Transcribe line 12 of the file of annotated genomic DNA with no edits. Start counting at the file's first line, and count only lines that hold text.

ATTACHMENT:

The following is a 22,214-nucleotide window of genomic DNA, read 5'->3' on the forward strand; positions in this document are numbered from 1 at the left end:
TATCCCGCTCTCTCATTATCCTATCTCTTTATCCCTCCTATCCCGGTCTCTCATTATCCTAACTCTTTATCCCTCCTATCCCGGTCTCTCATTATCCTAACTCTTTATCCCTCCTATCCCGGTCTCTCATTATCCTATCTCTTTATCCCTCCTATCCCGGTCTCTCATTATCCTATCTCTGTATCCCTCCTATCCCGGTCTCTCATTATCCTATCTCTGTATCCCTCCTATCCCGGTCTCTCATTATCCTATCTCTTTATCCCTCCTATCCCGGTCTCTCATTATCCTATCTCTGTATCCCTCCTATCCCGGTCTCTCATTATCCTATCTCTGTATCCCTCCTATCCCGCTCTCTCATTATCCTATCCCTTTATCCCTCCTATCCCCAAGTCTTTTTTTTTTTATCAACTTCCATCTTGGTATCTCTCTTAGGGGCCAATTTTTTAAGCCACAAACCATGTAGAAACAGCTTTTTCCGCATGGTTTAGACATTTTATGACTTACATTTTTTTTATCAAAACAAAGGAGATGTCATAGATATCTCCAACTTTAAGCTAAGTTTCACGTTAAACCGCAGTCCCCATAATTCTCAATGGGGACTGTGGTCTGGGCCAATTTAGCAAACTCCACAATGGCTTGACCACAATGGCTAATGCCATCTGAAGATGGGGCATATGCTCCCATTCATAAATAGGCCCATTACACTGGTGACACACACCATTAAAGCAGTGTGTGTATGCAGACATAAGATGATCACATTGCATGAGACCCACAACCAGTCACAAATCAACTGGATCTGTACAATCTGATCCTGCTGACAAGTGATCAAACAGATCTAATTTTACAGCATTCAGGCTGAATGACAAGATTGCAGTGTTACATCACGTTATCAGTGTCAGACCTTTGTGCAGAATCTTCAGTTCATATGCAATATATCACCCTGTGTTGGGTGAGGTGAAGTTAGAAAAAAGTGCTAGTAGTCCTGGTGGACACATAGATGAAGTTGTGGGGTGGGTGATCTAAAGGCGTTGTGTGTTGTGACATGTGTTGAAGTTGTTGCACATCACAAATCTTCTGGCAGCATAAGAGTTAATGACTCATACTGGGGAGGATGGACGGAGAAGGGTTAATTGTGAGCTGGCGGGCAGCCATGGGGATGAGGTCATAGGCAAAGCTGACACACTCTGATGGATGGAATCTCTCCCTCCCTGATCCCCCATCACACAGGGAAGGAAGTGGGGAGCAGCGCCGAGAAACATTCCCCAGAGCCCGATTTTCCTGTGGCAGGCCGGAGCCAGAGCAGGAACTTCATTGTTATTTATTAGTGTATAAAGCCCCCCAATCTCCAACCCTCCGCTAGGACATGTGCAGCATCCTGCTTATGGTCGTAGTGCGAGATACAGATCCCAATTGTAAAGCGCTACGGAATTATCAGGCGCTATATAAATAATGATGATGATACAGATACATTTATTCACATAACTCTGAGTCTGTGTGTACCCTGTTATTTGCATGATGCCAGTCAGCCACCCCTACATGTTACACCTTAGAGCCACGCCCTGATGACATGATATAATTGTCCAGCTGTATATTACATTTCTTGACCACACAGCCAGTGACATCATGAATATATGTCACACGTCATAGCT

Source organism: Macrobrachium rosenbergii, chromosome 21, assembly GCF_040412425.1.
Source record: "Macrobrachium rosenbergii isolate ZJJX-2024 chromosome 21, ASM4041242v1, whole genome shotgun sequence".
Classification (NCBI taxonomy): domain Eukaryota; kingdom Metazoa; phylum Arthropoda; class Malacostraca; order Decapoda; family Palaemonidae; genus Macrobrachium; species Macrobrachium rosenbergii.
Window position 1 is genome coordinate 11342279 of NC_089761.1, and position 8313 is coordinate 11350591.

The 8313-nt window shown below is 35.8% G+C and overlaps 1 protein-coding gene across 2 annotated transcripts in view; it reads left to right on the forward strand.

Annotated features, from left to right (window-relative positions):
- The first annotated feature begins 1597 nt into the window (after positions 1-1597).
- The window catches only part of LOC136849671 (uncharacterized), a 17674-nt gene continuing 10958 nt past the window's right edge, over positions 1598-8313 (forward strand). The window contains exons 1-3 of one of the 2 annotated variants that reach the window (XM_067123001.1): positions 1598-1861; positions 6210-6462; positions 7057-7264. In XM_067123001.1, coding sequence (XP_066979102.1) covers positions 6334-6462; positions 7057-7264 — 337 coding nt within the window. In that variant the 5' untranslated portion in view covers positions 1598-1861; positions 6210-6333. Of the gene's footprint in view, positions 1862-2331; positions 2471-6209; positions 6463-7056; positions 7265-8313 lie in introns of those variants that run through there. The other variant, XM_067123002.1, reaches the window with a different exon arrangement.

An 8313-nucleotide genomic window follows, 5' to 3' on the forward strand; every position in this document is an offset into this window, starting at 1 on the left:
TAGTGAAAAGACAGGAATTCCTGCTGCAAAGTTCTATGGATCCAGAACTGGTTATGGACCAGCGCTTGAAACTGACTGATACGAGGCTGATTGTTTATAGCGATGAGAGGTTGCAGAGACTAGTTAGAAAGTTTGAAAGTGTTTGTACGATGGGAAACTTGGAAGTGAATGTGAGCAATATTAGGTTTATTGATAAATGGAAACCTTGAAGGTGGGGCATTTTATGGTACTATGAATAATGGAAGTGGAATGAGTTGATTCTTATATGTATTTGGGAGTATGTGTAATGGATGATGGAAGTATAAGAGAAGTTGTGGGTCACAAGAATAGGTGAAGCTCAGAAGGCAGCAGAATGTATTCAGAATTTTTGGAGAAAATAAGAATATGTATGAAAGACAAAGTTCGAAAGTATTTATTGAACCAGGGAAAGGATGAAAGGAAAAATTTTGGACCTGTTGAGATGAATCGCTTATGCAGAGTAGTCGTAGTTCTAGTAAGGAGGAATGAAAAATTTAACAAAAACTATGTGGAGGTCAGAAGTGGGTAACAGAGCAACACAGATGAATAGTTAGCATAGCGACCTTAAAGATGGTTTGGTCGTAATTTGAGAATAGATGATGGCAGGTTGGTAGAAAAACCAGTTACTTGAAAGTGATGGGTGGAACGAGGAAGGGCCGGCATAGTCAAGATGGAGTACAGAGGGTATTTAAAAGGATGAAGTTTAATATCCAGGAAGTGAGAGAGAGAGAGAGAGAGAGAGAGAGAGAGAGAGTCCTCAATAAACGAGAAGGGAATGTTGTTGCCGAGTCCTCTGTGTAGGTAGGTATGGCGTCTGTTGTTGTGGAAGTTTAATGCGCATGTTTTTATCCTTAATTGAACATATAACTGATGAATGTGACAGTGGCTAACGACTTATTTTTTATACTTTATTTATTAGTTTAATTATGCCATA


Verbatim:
TAGTGAAAAGACAGGAATTCCTGCTGCAAAGTTCTATGGATCCAGAACTGGTTATGGACCAGCGCTTGAAACTGACTGATACGAGGCTGATTGTTTATAGCGATGAGAGGTTGCAGAGACTAGTTAGAAAGTTTGAAAGTGTTTGTACGATGGGAAACTTGGAAGTGAATGTGAGCAATATTAGGTTTATTGATAAATGGAAACCTTGAAGGTGGGGCATTTTATGGTACTATGAATAATGGAAGTGGAATGAGTTGATTCTTATATGTATTTGGGAGTATGTGTAATGGATGATGGAAGTATAAGAGAAGTTGTGGGTCACAAGAATAGGTGAAGCTCAGAAGGCAGCAGAATGTATTCAGAATTTTTGGAGAAAATAAGAATATGTATGAAAGACAAAGTTCGAAAGTATTTATTGAACCAGGGAAAGGATGAAAGGAAAAATTTTGGACCTGTTGAGATGAATCGCTTATGCAGAGTAGTCGTAGTTCTAGTAAGGAGGAATGAAAAATTTAACAAAAACTATGTGGAGGTCAGAAGTGGGTAACAGAGCAACACAGATGAATAGTTAGCATAGCGACCTTAAAGATGGTTTGGTCGTAATTTGAGAATAGATGATGGCAGGTTGGTAGAAAAACCAGTTACTTGAAAGTGATGGGTGGAACGAGGAAGGGCCGGCATAGTCAAGATGGAGTACAGAGGGTATTTAAAAGGATGAAGTTTAATATCCAGGAAGTGAGAGAGAGAGAGAGAGAGAGAGAGAGAGAGAGAGTCCTCAATAAACGAGAAGGGAATGTTGTTGCCGAGTCCTCTGTGTAGGTAGGTATGGCGTCTGTTGTTGTGGAAGTTTAATGCGCATGTTTTTATCCTTAATTGAACATATAACTGATGAATGTGACAGTGGCTAACGACTTATTTTTTATACTTTATTTATTAGTTTAATTATGCCATA